A Tribute To Joseph Bell

On Saturday the 7th of October, 1911, The General Advertiser for Dublin, and all Ireland, paid tribute to Dr. Joseph Bell, who had died three days before in Edinburgh.

Sir Arthur Conan Doyle, the creator of Sherlock Holmes, openly admitted that he had, in part at least, based the character of the master detective on Bell’s diagnostic techniques, so, inevitably, the papers linked the death of Bell to Holmes.

The article read:-


Widespread regret was felt at the announcement that Mr. Joseph Bell, the original of Sherlock Holmes, had passed away. With his limping gait, alert manner, and kindly face, he was well known in the streets of the Scottish capital. In the medical profession, he had attained well-merited eminence as a surgeon.

It was while studying medicine at Edinburgh that Sir Arthur Conan Doyle first, came under his influence.

The great surgeon’s marvelous powers of observation and analytical reasoning deeply impressed the young student, and it was the surgeon’s magnetic personality that was partly responsible for the first literary efforts which finally led to his abandonment of the consulting room for the study.

A photograph of Dr Joseph Bell.
Dr. Joseph Bell.


Sir Arthur paid his simple tribute to the personality of the great surgeon in the following short message from Windlesham, Crowborough, Sussex:-

“Personally, I can say very little of Dr. Joseph Bell, for I have never met him in his own house, and really only knew him as my professor.

As such I shall always see very clearly his stiff, bristling, iron-grey hair, his clear, half-critical, grey eyes, eager face, and swarthy skin.

He had a very spare figure as I remember him, and he walked with a jerky, energetic gait, his head carried high and his arms swinging.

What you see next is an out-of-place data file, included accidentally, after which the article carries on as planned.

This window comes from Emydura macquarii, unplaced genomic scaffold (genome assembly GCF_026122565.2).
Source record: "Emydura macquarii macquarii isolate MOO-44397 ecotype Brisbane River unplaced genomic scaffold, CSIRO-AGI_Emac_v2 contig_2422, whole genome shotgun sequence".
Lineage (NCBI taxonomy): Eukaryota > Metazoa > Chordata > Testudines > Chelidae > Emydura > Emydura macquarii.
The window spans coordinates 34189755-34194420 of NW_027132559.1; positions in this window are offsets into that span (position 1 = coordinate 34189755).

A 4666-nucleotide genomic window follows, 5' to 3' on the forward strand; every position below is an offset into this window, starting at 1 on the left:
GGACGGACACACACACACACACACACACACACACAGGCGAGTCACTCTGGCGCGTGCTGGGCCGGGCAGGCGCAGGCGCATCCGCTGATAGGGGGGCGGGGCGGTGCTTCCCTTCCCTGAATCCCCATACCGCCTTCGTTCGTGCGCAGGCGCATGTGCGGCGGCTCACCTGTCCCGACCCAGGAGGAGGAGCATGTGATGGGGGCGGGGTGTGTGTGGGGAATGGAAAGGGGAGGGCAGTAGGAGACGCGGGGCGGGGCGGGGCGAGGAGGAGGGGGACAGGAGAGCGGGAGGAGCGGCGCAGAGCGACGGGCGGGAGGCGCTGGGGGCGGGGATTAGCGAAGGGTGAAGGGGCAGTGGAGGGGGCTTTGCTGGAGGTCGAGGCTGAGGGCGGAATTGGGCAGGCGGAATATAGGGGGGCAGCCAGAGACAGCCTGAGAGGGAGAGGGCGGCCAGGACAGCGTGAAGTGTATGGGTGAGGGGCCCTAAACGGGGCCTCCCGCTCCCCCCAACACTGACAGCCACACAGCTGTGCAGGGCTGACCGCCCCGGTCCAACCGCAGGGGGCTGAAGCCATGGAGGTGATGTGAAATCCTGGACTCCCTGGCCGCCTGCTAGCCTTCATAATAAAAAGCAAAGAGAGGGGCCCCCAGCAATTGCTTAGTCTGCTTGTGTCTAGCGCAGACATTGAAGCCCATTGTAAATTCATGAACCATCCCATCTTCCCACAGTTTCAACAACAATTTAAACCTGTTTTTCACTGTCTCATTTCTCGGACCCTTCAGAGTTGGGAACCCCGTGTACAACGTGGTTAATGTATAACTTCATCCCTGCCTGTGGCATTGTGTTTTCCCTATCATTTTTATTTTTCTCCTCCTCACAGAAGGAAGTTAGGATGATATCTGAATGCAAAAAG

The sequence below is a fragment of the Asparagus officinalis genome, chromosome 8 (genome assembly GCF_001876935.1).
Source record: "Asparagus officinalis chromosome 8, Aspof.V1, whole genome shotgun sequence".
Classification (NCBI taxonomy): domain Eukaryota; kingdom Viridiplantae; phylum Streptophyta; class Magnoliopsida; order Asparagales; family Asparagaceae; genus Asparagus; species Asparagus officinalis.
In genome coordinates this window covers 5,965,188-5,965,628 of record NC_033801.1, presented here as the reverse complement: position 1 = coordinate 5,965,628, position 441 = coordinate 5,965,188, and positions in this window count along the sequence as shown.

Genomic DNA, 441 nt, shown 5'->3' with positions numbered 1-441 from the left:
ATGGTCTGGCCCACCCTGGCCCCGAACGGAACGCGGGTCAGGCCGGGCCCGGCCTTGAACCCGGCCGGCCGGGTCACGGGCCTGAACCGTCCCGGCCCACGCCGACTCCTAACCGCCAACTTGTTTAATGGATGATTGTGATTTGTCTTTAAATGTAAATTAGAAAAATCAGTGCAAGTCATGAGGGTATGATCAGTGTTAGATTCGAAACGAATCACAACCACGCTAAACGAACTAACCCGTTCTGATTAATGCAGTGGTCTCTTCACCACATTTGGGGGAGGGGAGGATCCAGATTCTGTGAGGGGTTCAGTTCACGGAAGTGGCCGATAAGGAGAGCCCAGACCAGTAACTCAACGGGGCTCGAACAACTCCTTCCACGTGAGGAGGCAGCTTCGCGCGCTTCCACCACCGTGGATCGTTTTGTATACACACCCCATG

He had a dry humour and a remarkable command of the vernacular, into which he easily fell when addressing patients.

His skill as a surgeon and his charm as a lecturer are, of course, proverbial.”


Many are the stories told of Dr. Bell’s wonderful powers of observation and close reasoning.

It was the delight of his simple, kindly nature to mystify his patients by giving them little personal titbits which they could not conceive were known to him.

“Your first child, my good woman,” he would remark in an off-hand manner to the anxious mother with her firstborn in the consulting room for out-patients at the great Royal Infirmary of Edinburgh. The simple soul, stricken speechless with surprise, would go away marvelling, totally failing to recognise the significance of the brilliant tartan cap which she had bought with such pardonable extravagance for her little one.


His workmen patients were frequently amazed to find their occupation already known to the surgeon, who would read the greater part of a man’s history in his fingernails, his coat sleeves, his trouser-knees, the callosities of his fingers, or the expression of his face.

He would quietly tell them what part of the city or surrounding district they had just come from, unfailingly gathering his information from the mud on their boots.


“A cobbler, I see,” he would observe, seeing the mark of the lapstone on the man’s trousers, or he would commiserate on the heaviness of the hod of bricks with the astounded bricklayer who had come to consult him about his spine, the peculiarity of the horny hands of his patient not having escaped his observation.


To another, he would quietly observe that he need not look for improvement in his health until he gave up the drink, at the same time advising his shamefaced patient to throw away the flask he was carrying in his pocket at the moment.


Not always, however, did he hit the nail squarely on the head, as the following anecdote will show.

Lecturing one day on emphysema, which is the unnatural distention of a part with air, he introduced to his class a patient who was suffering from that complaint.

“Now, gentlemen,” he observed, in his most assured manner, “we probably find that this patient used to play some musical instrument.”

Turning to the patient, he said:- “You belonged to a band, did you not?”

“Yes, sir.”

“Now tell the class the sort of instrument you played.”

“The big drum,” was the somewhat disconcerting reply.”